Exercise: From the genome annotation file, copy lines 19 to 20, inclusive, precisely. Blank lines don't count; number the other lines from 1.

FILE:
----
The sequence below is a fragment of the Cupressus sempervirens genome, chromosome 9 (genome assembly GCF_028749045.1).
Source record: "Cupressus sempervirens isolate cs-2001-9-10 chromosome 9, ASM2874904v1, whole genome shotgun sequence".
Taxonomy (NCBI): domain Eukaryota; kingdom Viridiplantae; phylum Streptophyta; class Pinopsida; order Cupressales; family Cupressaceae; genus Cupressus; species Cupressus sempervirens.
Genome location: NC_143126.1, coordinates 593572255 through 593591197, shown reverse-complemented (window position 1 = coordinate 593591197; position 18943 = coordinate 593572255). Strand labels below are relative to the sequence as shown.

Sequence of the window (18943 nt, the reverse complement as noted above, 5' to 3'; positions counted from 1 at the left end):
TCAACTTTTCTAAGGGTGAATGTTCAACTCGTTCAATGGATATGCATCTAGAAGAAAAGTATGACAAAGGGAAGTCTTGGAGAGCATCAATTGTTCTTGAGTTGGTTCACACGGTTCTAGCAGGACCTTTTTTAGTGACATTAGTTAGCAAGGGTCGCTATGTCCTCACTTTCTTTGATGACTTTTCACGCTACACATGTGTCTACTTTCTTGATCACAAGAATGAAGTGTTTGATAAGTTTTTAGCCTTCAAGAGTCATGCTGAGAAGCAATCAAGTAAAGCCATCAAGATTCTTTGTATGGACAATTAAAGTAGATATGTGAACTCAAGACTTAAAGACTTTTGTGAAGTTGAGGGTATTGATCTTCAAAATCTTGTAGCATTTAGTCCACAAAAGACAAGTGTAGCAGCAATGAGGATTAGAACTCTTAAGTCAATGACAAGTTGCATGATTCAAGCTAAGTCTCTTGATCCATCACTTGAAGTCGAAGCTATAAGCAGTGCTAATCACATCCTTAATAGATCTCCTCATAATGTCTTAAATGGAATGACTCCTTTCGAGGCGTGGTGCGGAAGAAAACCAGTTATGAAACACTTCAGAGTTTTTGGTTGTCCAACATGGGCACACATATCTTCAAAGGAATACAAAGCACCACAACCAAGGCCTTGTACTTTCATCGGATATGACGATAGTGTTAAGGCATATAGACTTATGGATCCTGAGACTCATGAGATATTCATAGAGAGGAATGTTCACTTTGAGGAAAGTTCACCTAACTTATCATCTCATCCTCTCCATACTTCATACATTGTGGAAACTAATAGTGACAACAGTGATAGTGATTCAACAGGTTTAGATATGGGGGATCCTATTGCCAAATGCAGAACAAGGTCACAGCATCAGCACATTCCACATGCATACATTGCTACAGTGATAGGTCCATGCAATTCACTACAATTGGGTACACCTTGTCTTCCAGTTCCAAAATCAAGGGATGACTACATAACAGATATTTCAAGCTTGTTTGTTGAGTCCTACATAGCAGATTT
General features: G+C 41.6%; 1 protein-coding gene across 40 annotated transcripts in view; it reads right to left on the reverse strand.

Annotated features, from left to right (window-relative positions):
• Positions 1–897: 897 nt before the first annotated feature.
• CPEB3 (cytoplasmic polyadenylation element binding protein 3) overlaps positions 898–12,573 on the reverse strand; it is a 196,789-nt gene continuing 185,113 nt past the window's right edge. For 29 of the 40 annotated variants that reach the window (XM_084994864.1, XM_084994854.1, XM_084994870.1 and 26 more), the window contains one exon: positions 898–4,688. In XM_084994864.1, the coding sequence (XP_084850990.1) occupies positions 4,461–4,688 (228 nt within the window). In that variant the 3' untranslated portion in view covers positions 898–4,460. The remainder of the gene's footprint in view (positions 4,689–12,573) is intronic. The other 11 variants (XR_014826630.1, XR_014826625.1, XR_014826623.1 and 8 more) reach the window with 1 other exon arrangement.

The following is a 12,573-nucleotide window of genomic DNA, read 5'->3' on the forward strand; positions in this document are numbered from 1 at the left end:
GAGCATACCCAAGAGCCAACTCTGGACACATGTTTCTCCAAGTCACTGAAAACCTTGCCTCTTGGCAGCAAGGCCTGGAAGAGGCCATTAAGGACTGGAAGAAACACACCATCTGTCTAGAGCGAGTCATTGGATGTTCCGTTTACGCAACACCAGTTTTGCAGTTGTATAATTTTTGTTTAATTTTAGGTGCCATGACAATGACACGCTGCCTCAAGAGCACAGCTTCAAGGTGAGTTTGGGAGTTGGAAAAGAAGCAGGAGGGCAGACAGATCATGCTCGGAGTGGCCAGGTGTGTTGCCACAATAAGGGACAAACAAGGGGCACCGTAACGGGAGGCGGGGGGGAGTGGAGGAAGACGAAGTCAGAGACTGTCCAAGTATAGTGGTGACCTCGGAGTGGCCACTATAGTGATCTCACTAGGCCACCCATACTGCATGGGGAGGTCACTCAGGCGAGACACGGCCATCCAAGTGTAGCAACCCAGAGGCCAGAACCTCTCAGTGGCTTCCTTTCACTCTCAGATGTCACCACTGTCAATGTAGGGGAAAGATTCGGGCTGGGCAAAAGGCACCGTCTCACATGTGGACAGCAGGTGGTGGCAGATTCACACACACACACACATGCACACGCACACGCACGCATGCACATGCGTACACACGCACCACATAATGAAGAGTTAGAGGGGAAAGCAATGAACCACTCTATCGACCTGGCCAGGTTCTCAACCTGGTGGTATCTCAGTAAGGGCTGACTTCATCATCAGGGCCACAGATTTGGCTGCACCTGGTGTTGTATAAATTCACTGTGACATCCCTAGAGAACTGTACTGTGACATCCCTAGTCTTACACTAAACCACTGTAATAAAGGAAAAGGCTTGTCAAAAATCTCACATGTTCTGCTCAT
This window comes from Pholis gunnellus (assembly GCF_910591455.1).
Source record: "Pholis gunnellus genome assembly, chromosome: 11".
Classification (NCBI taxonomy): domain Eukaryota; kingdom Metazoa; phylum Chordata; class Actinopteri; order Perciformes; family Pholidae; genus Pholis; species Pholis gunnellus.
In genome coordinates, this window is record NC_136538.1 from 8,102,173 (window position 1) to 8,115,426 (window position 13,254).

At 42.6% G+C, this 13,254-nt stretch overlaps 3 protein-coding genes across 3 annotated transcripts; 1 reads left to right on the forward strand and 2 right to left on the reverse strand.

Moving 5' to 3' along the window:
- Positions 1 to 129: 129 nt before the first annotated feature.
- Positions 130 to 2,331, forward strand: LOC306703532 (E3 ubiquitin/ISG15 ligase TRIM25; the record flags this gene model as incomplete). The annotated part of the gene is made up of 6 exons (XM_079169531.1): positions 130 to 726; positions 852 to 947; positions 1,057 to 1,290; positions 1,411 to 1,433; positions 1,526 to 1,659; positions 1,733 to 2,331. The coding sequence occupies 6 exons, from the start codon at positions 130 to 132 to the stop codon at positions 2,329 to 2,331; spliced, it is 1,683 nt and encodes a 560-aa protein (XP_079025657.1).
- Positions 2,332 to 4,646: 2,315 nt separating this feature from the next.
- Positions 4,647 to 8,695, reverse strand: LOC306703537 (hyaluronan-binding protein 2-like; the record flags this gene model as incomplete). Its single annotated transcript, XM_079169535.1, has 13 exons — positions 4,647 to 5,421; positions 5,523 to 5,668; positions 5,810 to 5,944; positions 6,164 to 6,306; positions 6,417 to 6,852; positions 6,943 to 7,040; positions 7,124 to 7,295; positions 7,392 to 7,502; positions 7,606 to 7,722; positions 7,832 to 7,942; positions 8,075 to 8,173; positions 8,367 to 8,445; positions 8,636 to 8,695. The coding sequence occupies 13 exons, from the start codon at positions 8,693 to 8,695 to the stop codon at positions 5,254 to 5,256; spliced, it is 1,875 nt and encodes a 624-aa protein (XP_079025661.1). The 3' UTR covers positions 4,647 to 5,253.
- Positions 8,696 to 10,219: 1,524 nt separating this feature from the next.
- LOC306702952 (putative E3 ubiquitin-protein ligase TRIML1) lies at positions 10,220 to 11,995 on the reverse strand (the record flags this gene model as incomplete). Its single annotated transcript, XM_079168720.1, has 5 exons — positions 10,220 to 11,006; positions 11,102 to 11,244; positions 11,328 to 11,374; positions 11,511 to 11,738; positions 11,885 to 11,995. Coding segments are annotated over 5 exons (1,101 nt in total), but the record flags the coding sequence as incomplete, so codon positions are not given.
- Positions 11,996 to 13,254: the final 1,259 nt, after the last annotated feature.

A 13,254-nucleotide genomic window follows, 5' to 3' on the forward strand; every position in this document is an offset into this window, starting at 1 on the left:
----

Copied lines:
- Positions 1 to 129: 129 nt before the first annotated feature.
- Positions 130 to 2,331, forward strand: LOC306703532 (E3 ubiquitin/ISG15 ligase TRIM25; the record flags this gene model as incomplete). The annotated part of the gene is made up of 6 exons (XM_079169531.1): positions 130 to 726; positions 852 to 947; positions 1,057 to 1,290; positions 1,411 to 1,433; positions 1,526 to 1,659; positions 1,733 to 2,331. The coding sequence occupies 6 exons, from the start codon at positions 130 to 132 to the stop codon at positions 2,329 to 2,331; spliced, it is 1,683 nt and encodes a 560-aa protein (XP_079025657.1).